Returning to tend to his garden after self isolation due to suspected Covid-19, Victor Mujakachi from These Walls Must Fall in Sheffield reflects on the pandemic, the government’s response, racism, the impact of the crisis on migrants, fake news, and the history of Zimbabwe, which eventually brought him to the UK.

This piece of writing is taken from the longer memoirs and writing that Victor is currently working on.

Eight Days of Isolation

I began feeling unwell on the morning of the 17th of March 2020. I had a headache, felt groggy, coughing, nauseous, weak, and a slightly raised temperature. I was wobbly and unsteady on my feet when I woke up early in the morning. I felt very shaky. I stayed in bed the whole day. Deidre – Monica and James’s daughter had arrived the previous evening from Birmingham where she lives with her family. She had brought with her some birthday presents for Monica whose birthday was on the 17th of March, St Patrick’s Day.

Due to the fact that the symptoms of my illness were flu like, I had to self isolate from everyone else in the house. Without hospital testing there was no way of telling whether I had the common cold or developed Covid-19. Deidre, who’s an NHS nurse, began to implement the isolation measures. This also meant that she could not travel back to her family the following day as she had intended. She phoned her work place to say that I was ill and as such, having been in the same house with me, James and Monica, she also had to observe the seven day isolation period to determine if I would be getting worse. It turned out that I started improving on the third day. There was no need then for me to phone the NHS 111 for testing as my condition was not deteriorating. On the fourth day, I got out of bed and began tidying up my room. It was a lot of work as there were a lot of things that needed to be rearranged and sorted after a long period of neglect. By the end of the day I was really pleased with my work but also tired after finishing tidying up my room. It was tea time and I was relieved when Deidre brought my meal to my room as I could not mix with other people, until after seven days had elapsed. 

A Life Spent in the Garden

On the eighth day I came out of my room and went into the kitchen to make myself some breakfast. I could safely mingle with everyone as I was feeling better and stronger. I went out into the garden. I love gardening. It’s been a passion since I started living with James and Monica eleven years ago. James always mentions to me that I transformed their garden and that was true. I have always loved gardening since when I was young. My father died when I was aged twelve. I was about to finish primary school when he died and as there was no one to pay for my school fees at our local primary school and my mother had no income of her own, I left my nuclear family to live with my uncle and aunt in Mvurwi, another Zimbabwean town, away from my brother, four sisters and my mother.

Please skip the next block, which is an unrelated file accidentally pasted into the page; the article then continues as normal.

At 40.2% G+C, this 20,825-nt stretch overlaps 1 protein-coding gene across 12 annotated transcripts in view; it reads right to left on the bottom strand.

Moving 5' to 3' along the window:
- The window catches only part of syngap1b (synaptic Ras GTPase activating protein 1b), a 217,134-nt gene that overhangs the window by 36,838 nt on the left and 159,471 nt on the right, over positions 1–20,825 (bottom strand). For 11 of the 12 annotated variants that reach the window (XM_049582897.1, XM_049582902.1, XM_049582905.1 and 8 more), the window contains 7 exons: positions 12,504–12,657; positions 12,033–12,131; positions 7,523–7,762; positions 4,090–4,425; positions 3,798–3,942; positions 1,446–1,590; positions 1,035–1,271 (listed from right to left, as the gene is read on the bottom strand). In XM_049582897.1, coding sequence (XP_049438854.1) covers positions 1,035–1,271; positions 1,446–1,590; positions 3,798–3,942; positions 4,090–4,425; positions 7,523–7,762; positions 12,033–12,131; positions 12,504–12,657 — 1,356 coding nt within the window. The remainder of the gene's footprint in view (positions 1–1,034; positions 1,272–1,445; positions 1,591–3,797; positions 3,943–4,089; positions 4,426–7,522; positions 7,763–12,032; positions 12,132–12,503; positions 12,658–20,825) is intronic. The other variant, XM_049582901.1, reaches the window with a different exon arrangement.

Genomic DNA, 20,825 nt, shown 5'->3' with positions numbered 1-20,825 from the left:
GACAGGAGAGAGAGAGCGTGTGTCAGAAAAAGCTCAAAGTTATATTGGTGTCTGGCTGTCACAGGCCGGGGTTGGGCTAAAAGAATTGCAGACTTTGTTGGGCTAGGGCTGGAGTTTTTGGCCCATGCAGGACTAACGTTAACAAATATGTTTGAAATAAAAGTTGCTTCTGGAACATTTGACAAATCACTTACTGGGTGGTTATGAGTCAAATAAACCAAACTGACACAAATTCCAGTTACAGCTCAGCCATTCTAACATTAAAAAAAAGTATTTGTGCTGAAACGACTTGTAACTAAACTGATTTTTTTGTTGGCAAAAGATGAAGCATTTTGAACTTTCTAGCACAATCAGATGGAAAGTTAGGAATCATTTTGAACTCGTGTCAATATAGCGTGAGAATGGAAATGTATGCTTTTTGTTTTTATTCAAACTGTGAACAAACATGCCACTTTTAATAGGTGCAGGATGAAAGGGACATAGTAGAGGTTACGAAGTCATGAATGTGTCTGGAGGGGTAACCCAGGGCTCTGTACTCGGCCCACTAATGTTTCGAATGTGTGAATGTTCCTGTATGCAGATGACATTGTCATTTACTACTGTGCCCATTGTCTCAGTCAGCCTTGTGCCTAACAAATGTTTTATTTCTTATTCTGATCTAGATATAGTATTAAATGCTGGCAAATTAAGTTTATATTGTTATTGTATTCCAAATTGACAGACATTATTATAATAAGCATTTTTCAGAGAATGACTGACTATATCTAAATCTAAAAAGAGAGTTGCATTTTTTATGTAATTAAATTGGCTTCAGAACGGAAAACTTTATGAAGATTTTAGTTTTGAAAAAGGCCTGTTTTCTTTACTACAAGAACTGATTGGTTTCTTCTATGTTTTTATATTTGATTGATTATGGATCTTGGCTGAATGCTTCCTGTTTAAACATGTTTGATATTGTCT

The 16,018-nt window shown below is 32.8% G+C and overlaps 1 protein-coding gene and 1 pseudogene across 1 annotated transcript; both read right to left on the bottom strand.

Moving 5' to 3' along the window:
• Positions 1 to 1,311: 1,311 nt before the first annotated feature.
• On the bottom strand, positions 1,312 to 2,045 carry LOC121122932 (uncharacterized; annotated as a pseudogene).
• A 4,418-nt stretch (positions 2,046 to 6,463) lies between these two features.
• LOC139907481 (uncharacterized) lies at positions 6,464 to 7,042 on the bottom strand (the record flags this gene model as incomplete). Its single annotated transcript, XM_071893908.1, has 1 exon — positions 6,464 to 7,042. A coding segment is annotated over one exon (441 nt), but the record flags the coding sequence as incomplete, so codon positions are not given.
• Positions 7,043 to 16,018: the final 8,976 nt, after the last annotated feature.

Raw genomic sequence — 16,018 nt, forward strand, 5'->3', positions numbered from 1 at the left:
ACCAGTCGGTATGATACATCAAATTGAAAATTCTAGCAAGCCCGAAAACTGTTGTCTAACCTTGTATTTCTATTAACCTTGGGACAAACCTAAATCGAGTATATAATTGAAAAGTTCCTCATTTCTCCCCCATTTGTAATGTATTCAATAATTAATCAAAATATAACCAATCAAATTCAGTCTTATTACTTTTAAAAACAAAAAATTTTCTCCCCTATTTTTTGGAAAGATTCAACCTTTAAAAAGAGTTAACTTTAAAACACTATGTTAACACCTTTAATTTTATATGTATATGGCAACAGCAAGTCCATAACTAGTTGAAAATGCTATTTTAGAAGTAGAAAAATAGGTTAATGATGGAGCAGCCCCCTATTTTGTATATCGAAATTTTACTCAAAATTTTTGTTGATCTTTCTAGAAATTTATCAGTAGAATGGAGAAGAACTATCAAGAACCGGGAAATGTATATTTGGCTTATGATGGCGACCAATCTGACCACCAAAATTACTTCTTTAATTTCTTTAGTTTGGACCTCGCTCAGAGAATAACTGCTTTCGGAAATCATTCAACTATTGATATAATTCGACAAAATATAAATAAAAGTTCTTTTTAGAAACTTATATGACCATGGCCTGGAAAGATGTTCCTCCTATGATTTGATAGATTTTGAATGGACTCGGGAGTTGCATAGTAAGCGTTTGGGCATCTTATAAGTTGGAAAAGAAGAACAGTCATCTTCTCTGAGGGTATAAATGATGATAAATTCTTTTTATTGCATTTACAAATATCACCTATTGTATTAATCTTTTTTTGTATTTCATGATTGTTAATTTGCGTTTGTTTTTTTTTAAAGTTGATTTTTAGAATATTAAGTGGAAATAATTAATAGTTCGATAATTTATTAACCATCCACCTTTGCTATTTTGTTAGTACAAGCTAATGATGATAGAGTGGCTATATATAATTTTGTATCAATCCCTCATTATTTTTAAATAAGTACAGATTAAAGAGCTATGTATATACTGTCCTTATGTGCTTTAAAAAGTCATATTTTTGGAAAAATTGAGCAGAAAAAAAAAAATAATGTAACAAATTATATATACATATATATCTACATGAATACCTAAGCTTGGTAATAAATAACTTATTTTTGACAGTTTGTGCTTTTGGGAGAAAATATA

Zimbabwe was called Rhodesia then. The town of Mvurwi was known by its Rhodesian name of Umvukwes. It was during my stay in Mvurwi whilst I was completing my primary schooling that my aunt introduced me to gardening. Aunt Caroline was a keen and brilliant gardener and she taught me a lot of good gardening skills that I still apply to this day.

I used the same gardening skills when I had my own home in Harare, the capital of Zimbabwe, where I was working before coming to Britain.

I started clearing the garden after breakfast. I had put a lot of work into the garden in the first year that I started living with James and Monica. Gardening is therapeutic. I love being with plants and to monitor their growth. I started emptying the earth in the plant pots and putting in manure which I then mixed with the earth to make the soil inside richer and more fertile. It took me a whole day to do this as we have over twenty plant pots in the garden where I plant strawberries, rhubarb, mint and tomatoes. I loved it when this task was completed after arranging the plant pots in a neat row along our side of the boundary brick wall. I also placed more plant pots lined up at the base of a flower trellis I had made for sweet peas.

As I got better from the flu-like symptoms, the only activity I now engage in is gardening and occasionally going to the local shops to buy some groceries. When I venture out to do shopping I take the necessary precautions of wearing a protective mask and vinyl gloves. It is absolutely essential that I do this in order to minimise the risk of infection and passing it onto James and Monica who are both in their eighties.